Laying Out Text Regions
The other half of working out how to lay out a paragraph is knowing the shape available for drawing it. This is where the NSTextContainer class comes in. This class encapsulates a region of the drawing canvas. The default implementation defines a rectangle, but you can define other shapes, as shown in the TextWheel example in my book Cocoa Programming Developer's Handbook. (Click the Downloads tab on the book page, download the examples.zip file, and find the TextWheel folder in the zip file.)
This class defines two methods. The first, -isSimpleRectangularTextContainer, is trivial. This little hack is used to optimize layout. If the region is a simple rectangle, the typesetter can avoid a lot of calls to the container when checking for valid regions. This means that it can be faster to define a group of rectangular regions than to define a single, more complex region.
The other method is more complex, doing the real work of deciding where text should go:
- (NSRect)lineFragmentRectForProposedRect:(NSRect)proposedRect sweepDirection:(NSLineSweepDirection)sweepDirection movementDirection:(NSLineMovementDirection)movementDirection remainingRect:(NSRectPointer)remainingRect
The second and third parameters define the direction in which the text will be drawn. This is very importantthe Cocoa text system is entirely independent of writing-order. Lines can go from left to right or right to left, and they can progress down or up the page. You can use exactly the same text containers that you'd use for English, even if your language contains lines that go from the bottom of the page to the top and start on the right. (The text container even supports text being drawn in a spiral, although that would require some slight modifications to the typesetter.)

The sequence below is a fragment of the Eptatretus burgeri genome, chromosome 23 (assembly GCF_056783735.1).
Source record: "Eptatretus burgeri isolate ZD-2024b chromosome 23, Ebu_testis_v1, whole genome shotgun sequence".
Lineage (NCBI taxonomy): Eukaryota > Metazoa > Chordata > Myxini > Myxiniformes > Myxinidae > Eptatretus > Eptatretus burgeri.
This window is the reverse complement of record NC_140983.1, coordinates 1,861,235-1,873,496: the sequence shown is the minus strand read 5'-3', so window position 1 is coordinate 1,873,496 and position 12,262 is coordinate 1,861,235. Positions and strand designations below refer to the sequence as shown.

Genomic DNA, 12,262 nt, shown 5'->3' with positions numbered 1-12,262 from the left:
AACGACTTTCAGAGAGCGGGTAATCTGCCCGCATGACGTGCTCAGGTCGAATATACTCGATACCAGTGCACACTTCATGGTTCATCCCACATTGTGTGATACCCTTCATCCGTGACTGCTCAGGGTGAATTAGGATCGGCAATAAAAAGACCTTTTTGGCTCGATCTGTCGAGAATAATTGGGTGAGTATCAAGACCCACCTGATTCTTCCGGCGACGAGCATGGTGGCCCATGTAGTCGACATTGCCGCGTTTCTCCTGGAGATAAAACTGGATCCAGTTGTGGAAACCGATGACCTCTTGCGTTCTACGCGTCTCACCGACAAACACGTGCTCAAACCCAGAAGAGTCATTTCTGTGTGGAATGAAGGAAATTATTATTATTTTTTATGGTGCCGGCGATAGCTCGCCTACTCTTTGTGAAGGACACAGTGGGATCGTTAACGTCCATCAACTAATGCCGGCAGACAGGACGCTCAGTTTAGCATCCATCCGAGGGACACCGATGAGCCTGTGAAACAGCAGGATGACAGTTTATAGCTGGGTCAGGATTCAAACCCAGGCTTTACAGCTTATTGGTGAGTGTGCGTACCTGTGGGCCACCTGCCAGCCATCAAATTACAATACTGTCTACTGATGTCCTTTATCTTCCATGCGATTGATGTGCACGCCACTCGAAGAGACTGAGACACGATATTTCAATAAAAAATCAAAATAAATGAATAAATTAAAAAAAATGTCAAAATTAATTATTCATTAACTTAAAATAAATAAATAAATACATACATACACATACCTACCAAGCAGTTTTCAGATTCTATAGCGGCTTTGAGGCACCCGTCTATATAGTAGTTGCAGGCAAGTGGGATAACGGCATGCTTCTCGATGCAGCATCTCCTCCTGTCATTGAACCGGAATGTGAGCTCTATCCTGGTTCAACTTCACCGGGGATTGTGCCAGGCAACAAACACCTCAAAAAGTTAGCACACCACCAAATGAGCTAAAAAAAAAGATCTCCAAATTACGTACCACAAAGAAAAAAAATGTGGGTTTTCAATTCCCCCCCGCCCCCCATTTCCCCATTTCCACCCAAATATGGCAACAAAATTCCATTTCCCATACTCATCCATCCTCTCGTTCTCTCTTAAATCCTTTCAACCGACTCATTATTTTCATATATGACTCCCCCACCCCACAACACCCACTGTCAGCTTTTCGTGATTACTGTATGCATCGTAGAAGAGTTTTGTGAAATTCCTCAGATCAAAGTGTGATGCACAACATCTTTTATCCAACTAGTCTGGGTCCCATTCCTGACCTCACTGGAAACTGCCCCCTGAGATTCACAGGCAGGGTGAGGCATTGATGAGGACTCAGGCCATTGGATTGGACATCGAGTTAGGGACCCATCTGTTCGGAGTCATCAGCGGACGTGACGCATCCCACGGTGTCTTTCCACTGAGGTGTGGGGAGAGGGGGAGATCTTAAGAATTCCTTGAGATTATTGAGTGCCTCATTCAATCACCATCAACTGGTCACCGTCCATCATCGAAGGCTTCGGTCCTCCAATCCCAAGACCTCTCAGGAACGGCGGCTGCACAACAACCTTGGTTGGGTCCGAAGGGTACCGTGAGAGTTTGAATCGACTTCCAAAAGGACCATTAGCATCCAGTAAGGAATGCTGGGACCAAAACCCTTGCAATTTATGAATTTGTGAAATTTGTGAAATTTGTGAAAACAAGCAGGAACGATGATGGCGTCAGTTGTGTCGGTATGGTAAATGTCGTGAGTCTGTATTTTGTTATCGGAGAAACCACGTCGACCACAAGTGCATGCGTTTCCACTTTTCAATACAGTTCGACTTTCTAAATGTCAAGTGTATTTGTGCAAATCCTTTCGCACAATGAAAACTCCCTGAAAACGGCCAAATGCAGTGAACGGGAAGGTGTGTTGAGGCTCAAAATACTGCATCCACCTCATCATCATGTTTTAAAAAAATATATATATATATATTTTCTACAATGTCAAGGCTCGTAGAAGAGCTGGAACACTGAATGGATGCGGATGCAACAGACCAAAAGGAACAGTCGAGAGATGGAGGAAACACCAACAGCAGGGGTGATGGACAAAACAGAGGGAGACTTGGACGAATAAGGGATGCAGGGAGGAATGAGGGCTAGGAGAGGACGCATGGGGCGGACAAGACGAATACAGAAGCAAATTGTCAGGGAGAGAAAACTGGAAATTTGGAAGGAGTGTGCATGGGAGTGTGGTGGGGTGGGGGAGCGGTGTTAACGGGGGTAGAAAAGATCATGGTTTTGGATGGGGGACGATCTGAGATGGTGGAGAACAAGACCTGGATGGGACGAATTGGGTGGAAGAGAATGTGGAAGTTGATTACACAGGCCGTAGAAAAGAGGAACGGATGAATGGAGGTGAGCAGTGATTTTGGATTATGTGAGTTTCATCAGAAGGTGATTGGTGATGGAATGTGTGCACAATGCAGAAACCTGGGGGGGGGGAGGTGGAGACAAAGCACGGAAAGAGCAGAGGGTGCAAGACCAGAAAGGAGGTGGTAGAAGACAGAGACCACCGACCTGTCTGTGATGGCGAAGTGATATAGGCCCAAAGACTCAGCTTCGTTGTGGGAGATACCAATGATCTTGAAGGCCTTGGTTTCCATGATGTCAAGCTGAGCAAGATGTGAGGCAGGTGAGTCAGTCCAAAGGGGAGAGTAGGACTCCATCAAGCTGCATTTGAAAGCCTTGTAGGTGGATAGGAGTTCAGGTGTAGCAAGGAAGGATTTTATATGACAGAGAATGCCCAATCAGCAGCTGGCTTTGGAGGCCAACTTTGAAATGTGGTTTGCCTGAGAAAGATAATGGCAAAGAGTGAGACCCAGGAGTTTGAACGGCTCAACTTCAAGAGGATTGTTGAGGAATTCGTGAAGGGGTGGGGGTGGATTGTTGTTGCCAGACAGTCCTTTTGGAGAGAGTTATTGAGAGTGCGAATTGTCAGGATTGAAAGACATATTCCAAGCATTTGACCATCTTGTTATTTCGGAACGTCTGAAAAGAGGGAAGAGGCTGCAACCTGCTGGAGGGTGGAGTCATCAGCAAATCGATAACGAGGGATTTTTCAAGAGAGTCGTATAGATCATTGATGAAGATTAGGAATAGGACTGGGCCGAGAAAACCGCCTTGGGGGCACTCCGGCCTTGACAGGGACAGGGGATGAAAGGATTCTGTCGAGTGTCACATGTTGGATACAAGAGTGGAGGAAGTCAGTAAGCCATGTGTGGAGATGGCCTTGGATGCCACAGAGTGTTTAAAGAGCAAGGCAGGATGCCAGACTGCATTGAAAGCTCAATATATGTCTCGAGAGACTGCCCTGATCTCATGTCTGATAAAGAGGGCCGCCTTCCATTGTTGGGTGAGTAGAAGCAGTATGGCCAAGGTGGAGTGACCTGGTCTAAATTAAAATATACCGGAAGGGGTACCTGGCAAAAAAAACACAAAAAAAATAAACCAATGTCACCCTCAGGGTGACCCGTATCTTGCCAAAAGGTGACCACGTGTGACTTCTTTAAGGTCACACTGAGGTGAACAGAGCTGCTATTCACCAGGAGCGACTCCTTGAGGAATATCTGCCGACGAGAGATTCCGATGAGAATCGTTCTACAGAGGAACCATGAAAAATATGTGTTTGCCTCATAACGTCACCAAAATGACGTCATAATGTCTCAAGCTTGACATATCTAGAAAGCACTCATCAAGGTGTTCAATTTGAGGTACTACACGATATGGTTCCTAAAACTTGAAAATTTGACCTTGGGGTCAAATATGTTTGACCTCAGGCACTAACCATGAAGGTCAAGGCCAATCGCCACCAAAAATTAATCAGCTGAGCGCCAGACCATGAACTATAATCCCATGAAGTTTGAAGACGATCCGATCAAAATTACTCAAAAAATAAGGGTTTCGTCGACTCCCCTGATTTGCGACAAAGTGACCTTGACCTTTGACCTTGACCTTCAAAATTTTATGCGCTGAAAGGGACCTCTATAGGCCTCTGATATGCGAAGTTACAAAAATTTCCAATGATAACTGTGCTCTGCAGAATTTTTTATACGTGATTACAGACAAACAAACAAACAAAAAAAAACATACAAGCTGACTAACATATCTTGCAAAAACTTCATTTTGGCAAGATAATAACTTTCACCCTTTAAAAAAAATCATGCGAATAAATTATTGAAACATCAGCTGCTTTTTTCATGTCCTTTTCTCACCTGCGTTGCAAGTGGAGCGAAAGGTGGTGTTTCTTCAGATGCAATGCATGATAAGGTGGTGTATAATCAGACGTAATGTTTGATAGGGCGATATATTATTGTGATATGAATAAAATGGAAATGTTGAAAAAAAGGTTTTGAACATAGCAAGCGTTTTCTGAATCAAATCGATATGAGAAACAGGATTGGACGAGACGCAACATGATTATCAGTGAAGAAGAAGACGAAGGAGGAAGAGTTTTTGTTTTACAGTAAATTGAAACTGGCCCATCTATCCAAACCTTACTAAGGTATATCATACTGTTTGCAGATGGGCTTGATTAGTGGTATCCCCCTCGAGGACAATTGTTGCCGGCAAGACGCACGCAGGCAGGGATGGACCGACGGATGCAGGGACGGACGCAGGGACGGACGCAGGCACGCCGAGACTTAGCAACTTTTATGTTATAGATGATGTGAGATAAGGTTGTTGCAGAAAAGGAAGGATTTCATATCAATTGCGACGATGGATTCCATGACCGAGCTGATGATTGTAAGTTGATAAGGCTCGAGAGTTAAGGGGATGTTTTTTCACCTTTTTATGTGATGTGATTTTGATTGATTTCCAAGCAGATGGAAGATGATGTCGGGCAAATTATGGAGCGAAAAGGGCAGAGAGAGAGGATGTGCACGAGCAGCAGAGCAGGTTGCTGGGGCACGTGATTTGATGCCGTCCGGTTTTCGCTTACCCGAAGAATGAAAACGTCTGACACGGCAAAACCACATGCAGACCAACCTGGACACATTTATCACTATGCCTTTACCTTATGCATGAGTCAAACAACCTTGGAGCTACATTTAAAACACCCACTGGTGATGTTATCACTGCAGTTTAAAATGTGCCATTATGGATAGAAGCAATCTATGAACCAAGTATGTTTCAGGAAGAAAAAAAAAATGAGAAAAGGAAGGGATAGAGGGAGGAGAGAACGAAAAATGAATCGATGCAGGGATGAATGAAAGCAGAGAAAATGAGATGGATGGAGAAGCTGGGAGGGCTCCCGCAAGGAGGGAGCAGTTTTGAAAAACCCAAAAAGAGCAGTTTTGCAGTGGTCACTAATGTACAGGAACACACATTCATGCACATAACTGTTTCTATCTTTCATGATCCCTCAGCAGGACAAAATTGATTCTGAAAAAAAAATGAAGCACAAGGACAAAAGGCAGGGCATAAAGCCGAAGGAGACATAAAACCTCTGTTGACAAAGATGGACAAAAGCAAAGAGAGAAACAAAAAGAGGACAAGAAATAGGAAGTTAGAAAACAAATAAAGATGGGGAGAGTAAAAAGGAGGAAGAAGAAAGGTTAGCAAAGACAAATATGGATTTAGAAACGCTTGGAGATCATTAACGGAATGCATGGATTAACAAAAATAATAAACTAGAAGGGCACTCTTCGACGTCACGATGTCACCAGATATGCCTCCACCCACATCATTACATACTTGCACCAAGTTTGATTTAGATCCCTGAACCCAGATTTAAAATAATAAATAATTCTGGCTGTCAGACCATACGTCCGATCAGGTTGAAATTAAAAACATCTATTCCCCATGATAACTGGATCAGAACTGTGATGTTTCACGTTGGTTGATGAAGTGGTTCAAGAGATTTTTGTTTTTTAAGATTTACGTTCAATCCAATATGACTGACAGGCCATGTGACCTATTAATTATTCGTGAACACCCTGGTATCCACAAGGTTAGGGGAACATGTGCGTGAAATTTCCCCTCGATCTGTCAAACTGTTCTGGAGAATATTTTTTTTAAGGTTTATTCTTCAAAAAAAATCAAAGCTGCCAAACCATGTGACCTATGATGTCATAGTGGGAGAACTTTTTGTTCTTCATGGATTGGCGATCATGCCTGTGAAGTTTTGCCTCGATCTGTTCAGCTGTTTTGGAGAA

This method trims a proposed rectangle. The first argument is the rectangle into which the typesetter proposes drawing text. The return value is the subset that the container allows. The final parameter is used to return a second rectangle, which contains the part of the proposed rectangle that's on the same line and contains regions that may be used, following this region. This parameter is used to draw regions with a hole in the middle.
The TextWheel example defines a circular text region, with an empty circle in the middle, like a cartwheel with a hole for the axle. When the typesetter proposes a region across the middle of the wheel, the text container returns the rectangle on the left of the hole and stores the rectangle on the right of the hole in the location to which the fourth argument points. This region could contain more holes; the typesetter won't use it directly, it will call this method again, proposing the new region.
The typesetter uses this information, combined with the text height, to find out how wide each line can be.